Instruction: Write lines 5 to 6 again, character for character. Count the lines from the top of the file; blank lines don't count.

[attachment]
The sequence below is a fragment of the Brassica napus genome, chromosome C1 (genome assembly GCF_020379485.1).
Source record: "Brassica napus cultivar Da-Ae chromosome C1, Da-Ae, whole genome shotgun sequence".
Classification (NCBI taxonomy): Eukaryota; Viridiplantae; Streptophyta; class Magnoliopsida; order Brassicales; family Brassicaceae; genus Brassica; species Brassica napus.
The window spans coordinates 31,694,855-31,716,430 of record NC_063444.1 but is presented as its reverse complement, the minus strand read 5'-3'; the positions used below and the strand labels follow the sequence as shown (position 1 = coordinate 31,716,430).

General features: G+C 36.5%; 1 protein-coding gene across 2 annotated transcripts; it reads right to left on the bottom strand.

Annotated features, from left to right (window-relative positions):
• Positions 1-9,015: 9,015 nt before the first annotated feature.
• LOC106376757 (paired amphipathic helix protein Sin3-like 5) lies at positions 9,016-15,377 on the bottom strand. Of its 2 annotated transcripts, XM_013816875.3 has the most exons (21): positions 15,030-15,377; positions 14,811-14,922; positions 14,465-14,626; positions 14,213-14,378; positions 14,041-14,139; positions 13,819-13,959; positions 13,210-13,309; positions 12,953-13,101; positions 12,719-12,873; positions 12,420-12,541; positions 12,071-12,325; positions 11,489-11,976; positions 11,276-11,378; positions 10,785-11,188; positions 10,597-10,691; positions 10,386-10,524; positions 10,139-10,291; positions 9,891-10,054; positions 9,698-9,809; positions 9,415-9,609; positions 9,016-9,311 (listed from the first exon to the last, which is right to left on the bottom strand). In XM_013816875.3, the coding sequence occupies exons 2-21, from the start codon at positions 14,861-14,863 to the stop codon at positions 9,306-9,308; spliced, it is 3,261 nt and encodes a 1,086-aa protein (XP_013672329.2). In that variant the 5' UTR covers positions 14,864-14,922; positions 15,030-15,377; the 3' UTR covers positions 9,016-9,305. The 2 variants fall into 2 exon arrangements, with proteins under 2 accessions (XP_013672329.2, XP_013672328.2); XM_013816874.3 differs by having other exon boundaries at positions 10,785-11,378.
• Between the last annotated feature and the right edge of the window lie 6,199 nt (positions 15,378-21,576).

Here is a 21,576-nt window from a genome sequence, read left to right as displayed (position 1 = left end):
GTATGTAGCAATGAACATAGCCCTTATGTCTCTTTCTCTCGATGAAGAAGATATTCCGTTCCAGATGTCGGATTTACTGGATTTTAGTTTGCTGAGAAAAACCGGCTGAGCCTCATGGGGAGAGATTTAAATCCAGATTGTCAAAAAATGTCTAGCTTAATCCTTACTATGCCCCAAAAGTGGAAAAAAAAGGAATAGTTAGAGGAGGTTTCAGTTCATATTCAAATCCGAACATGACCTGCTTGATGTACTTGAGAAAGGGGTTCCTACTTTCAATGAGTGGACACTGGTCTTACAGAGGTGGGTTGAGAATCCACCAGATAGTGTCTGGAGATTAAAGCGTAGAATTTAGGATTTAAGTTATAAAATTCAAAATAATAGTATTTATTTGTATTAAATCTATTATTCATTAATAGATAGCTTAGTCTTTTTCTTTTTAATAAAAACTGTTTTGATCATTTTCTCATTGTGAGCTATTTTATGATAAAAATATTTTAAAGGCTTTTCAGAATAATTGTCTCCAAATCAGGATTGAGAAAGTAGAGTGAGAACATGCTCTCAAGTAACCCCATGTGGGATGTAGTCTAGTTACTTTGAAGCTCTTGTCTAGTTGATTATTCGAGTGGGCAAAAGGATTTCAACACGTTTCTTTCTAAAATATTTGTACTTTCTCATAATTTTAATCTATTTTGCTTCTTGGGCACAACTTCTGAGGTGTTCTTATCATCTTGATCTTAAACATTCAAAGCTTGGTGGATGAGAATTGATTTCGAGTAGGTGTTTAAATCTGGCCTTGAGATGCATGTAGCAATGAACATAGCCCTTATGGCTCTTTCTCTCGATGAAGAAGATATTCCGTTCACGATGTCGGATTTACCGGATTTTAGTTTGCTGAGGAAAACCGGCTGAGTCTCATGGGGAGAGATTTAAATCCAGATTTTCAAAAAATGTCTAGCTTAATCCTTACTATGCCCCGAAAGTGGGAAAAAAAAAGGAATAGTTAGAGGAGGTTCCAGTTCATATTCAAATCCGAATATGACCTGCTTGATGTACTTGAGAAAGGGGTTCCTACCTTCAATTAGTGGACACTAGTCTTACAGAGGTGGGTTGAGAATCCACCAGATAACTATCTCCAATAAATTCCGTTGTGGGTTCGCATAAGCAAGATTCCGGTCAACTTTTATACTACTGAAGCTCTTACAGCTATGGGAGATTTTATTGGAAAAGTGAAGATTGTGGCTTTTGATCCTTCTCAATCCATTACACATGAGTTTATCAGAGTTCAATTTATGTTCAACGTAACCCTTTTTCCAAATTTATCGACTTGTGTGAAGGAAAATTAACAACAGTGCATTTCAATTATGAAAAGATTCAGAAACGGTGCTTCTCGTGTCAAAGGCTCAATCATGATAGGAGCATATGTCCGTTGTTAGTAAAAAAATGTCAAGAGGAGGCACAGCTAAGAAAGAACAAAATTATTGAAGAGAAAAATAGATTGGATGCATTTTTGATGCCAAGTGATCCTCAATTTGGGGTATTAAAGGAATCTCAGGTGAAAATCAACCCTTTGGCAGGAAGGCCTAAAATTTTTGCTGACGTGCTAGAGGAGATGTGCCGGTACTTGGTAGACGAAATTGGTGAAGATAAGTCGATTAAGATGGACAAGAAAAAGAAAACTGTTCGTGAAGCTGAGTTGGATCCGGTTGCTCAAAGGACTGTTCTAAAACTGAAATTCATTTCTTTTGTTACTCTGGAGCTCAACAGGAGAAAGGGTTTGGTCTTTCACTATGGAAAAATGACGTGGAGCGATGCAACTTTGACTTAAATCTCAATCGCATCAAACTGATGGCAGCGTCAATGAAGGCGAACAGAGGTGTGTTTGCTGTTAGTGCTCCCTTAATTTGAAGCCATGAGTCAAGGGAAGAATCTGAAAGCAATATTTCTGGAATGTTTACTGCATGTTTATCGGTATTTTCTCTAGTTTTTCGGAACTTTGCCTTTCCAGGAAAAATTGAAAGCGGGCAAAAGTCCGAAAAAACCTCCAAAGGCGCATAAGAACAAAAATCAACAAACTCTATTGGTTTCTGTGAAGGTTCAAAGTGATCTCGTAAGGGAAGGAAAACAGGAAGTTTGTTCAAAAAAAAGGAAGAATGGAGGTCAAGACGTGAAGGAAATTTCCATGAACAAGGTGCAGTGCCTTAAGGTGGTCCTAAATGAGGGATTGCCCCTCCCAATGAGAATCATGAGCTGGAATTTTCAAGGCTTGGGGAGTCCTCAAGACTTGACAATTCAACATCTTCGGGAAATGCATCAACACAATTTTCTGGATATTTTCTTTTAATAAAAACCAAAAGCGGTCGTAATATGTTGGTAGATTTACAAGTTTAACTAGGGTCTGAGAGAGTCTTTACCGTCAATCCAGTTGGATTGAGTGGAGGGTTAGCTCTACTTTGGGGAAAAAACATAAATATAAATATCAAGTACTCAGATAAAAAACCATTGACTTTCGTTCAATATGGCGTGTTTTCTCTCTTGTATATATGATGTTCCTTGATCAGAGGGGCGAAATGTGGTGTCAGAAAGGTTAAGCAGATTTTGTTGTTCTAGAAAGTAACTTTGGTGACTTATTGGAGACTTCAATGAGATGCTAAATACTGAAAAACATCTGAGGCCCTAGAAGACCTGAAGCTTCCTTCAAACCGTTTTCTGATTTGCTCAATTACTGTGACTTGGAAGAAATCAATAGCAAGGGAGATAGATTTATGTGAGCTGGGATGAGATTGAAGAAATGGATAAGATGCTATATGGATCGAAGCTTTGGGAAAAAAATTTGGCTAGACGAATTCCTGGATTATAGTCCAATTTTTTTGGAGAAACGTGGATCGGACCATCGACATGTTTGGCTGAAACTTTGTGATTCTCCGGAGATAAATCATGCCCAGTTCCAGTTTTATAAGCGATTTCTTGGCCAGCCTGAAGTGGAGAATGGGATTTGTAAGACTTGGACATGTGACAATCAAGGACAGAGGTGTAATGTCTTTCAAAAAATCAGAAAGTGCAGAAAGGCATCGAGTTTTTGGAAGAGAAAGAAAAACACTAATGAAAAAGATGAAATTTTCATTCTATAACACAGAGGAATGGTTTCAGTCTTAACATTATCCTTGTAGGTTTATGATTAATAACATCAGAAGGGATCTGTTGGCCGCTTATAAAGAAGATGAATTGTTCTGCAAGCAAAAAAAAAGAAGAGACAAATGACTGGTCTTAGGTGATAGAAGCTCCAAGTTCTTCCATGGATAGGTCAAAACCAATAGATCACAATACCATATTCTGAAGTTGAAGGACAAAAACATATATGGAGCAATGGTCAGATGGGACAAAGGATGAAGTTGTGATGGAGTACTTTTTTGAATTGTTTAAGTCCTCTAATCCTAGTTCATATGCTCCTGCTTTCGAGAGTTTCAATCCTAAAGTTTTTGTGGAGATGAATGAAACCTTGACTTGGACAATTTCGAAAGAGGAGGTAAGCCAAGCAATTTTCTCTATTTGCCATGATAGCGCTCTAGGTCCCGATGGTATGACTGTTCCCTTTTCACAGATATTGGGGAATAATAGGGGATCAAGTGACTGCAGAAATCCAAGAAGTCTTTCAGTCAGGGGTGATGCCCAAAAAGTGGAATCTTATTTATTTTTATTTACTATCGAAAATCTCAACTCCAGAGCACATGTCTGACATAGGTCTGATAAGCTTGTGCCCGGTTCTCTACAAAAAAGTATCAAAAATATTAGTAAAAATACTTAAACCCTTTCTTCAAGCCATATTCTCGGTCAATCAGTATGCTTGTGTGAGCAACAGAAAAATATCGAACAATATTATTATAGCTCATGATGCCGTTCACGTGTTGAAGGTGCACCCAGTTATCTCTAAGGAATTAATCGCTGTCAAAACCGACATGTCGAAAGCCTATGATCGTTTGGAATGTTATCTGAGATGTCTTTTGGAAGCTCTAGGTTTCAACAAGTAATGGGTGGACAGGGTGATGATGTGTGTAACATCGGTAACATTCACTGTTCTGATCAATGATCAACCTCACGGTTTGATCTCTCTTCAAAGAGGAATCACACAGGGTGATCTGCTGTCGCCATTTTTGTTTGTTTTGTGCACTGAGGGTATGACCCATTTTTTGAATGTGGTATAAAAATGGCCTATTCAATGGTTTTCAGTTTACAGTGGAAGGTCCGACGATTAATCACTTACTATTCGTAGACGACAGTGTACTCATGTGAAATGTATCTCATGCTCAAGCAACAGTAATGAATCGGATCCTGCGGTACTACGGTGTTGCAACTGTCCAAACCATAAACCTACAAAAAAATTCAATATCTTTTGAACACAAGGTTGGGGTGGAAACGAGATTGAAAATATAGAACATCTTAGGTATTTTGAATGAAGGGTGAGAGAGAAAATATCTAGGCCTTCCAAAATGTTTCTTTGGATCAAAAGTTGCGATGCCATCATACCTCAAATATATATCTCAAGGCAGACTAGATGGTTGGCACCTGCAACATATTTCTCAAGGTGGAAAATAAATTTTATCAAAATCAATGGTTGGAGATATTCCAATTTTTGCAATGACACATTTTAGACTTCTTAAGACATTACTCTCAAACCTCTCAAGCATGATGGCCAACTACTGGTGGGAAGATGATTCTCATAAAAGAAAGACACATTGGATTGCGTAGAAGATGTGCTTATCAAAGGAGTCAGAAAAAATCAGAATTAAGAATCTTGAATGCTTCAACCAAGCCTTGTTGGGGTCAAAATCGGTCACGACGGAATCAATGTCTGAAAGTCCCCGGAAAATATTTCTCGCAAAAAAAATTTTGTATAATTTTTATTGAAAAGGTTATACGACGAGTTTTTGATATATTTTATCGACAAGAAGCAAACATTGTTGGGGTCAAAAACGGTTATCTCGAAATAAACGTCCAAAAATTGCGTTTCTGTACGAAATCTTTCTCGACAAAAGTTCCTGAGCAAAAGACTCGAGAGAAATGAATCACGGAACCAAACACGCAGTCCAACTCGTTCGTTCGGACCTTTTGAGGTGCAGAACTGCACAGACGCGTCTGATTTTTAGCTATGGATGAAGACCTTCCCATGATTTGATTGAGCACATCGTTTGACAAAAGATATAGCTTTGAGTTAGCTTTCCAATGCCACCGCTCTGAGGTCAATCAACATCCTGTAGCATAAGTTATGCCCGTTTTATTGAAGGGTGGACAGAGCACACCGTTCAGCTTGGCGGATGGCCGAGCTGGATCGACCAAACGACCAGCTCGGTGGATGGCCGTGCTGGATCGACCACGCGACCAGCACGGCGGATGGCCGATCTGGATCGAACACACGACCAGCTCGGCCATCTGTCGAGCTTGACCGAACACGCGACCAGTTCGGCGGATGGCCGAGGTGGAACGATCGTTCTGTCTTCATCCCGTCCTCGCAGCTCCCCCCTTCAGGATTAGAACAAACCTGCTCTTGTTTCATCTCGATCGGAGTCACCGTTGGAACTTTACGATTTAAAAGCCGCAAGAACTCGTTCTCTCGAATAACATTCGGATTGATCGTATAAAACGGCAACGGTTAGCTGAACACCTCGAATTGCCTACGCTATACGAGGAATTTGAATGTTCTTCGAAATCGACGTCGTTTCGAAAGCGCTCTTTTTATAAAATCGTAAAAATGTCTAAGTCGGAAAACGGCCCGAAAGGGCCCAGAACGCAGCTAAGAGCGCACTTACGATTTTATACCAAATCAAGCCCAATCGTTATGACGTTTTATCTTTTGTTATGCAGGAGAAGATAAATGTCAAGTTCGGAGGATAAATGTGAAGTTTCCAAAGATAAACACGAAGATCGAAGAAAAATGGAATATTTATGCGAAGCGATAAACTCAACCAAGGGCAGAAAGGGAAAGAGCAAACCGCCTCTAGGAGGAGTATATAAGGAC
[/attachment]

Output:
General features: G+C 36.5%; 1 protein-coding gene across 2 annotated transcripts; it reads right to left on the bottom strand.

Annotated features, from left to right (window-relative positions):